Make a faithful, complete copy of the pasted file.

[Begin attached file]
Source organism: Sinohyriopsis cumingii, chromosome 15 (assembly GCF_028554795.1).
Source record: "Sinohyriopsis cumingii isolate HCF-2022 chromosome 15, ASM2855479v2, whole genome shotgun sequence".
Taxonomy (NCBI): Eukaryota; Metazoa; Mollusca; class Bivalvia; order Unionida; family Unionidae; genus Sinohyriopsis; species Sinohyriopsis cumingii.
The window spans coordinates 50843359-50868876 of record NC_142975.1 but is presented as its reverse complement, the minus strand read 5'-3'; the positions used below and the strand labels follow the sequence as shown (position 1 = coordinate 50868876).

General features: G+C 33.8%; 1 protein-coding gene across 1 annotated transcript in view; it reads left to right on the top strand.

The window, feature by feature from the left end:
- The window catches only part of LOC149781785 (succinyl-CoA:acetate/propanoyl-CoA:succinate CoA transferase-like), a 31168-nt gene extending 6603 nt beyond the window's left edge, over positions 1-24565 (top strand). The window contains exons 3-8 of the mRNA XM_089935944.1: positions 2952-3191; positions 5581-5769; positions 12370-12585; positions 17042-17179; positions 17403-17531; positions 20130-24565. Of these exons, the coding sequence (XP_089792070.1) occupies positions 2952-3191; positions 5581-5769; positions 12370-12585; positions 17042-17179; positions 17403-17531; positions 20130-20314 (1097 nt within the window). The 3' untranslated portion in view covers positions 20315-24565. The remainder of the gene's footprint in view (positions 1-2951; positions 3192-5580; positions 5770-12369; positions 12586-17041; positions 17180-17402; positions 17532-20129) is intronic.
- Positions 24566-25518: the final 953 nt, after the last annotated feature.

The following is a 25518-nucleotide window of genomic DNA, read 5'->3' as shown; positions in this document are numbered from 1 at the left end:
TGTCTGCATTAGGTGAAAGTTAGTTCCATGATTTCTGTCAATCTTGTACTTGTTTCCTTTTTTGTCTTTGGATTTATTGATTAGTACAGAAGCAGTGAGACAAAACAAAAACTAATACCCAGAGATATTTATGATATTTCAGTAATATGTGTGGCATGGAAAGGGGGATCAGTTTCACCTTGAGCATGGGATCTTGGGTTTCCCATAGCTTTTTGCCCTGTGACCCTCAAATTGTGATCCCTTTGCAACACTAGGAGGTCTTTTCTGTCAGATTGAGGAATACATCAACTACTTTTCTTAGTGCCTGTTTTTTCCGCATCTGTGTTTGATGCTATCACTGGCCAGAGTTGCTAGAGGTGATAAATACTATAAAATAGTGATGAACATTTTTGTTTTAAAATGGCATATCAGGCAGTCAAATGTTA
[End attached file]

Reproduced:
Source organism: Sinohyriopsis cumingii, chromosome 15 (assembly GCF_028554795.1).
Source record: "Sinohyriopsis cumingii isolate HCF-2022 chromosome 15, ASM2855479v2, whole genome shotgun sequence".
Taxonomy (NCBI): Eukaryota; Metazoa; Mollusca; class Bivalvia; order Unionida; family Unionidae; genus Sinohyriopsis; species Sinohyriopsis cumingii.
The window spans coordinates 50843359-50868876 of record NC_142975.1 but is presented as its reverse complement, the minus strand read 5'-3'; the positions used below and the strand labels follow the sequence as shown (position 1 = coordinate 50868876).

General features: G+C 33.8%; 1 protein-coding gene across 1 annotated transcript in view; it reads left to right on the top strand.

The window, feature by feature from the left end:
- The window catches only part of LOC149781785 (succinyl-CoA:acetate/propanoyl-CoA:succinate CoA transferase-like), a 31168-nt gene extending 6603 nt beyond the window's left edge, over positions 1-24565 (top strand). The window contains exons 3-8 of the mRNA XM_089935944.1: positions 2952-3191; positions 5581-5769; positions 12370-12585; positions 17042-17179; positions 17403-17531; positions 20130-24565. Of these exons, the coding sequence (XP_089792070.1) occupies positions 2952-3191; positions 5581-5769; positions 12370-12585; positions 17042-17179; positions 17403-17531; positions 20130-20314 (1097 nt within the window). The 3' untranslated portion in view covers positions 20315-24565. The remainder of the gene's footprint in view (positions 1-2951; positions 3192-5580; positions 5770-12369; positions 12586-17041; positions 17180-17402; positions 17532-20129) is intronic.
- Positions 24566-25518: the final 953 nt, after the last annotated feature.

The following is a 25518-nucleotide window of genomic DNA, read 5'->3' as shown; positions in this document are numbered from 1 at the left end:
TGTCTGCATTAGGTGAAAGTTAGTTCCATGATTTCTGTCAATCTTGTACTTGTTTCCTTTTTTGTCTTTGGATTTATTGATTAGTACAGAAGCAGTGAGACAAAACAAAAACTAATACCCAGAGATATTTATGATATTTCAGTAATATGTGTGGCATGGAAAGGGGGATCAGTTTCACCTTGAGCATGGGATCTTGGGTTTCCCATAGCTTTTTGCCCTGTGACCCTCAAATTGTGATCCCTTTGCAACACTAGGAGGTCTTTTCTGTCAGATTGAGGAATACATCAACTACTTTTCTTAGTGCCTGTTTTTTCCGCATCTGTGTTTGATGCTATCACTGGCCAGAGTTGCTAGAGGTGATAAATACTATAAAATAGTGATGAACATTTTTGTTTTAAAATGGCATATCAGGCAGTCAAATGTTA